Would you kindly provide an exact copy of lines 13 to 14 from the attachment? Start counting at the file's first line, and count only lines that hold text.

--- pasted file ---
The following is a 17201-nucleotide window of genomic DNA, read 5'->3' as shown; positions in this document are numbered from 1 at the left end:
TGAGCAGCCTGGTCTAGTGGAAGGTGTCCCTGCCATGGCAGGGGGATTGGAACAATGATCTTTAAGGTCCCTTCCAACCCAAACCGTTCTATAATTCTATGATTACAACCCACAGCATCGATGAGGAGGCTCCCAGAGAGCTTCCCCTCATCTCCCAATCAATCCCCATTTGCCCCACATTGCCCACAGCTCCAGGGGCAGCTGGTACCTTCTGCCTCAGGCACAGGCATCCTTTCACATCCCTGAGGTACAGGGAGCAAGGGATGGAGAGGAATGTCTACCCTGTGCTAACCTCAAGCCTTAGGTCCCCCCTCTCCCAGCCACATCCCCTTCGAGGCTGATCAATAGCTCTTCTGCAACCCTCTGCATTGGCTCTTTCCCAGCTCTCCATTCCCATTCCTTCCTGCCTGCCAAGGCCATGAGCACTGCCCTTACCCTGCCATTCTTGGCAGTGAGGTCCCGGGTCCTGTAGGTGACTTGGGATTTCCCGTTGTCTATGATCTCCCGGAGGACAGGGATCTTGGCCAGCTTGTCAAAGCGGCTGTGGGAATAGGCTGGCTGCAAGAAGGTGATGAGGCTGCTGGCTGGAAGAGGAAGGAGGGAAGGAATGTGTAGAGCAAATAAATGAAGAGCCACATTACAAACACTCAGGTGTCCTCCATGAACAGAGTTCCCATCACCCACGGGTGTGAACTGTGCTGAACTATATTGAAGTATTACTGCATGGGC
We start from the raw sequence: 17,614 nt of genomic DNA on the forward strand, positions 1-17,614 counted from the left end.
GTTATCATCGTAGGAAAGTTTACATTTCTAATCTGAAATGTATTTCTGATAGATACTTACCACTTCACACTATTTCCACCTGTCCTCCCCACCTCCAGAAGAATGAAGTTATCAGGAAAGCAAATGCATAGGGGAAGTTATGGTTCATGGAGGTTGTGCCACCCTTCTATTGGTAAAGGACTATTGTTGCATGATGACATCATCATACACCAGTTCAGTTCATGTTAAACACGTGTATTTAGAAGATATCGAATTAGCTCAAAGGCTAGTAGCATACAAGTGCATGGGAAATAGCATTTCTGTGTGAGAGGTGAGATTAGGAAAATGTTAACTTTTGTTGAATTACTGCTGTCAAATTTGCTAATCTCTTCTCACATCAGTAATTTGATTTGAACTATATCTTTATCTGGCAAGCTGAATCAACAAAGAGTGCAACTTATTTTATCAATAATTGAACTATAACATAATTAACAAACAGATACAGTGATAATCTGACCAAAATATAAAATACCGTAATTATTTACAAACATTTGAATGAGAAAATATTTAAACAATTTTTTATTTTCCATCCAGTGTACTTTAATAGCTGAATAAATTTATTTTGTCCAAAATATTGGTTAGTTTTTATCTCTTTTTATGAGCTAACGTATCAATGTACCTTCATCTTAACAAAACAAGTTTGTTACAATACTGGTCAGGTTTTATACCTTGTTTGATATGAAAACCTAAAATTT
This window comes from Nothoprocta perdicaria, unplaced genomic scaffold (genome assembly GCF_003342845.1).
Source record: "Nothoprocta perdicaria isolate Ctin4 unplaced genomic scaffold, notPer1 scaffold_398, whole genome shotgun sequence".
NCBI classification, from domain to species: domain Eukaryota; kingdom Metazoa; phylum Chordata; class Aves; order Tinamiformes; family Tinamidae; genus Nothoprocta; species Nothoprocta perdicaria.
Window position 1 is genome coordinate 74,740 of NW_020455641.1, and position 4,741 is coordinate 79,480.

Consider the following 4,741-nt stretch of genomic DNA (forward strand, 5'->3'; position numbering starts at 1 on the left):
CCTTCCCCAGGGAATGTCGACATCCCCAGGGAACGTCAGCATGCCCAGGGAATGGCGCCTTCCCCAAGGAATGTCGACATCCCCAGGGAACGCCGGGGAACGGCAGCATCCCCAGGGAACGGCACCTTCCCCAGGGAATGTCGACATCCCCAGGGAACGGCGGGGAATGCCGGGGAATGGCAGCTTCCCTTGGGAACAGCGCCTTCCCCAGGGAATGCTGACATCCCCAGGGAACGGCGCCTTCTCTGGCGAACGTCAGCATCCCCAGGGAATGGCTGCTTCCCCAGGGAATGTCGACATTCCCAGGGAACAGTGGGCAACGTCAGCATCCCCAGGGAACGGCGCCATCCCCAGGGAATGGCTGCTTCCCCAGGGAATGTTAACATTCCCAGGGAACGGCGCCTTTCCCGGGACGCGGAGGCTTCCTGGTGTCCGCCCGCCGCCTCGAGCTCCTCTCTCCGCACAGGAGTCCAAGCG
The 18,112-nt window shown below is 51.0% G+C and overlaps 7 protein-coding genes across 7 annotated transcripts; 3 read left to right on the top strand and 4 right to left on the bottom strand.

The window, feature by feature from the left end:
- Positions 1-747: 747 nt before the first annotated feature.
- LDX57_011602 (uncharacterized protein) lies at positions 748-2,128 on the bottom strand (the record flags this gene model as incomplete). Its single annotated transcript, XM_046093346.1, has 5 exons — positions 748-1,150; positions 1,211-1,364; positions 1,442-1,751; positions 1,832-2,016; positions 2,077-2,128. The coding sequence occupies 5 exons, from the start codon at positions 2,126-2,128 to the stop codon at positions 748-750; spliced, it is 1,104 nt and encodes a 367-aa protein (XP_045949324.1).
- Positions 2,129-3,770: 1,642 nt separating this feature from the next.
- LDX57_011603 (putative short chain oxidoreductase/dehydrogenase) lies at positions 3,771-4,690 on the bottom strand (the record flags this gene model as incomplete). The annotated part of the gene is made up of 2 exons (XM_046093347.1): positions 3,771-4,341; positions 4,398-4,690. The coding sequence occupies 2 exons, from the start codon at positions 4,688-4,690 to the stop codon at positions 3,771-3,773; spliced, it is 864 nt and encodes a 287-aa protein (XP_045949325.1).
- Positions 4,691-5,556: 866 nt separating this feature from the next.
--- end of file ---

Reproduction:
- Positions 1-747: 747 nt before the first annotated feature.
- LDX57_011602 (uncharacterized protein) lies at positions 748-2,128 on the bottom strand (the record flags this gene model as incomplete). Its single annotated transcript, XM_046093346.1, has 5 exons — positions 748-1,150; positions 1,211-1,364; positions 1,442-1,751; positions 1,832-2,016; positions 2,077-2,128. The coding sequence occupies 5 exons, from the start codon at positions 2,126-2,128 to the stop codon at positions 748-750; spliced, it is 1,104 nt and encodes a 367-aa protein (XP_045949324.1).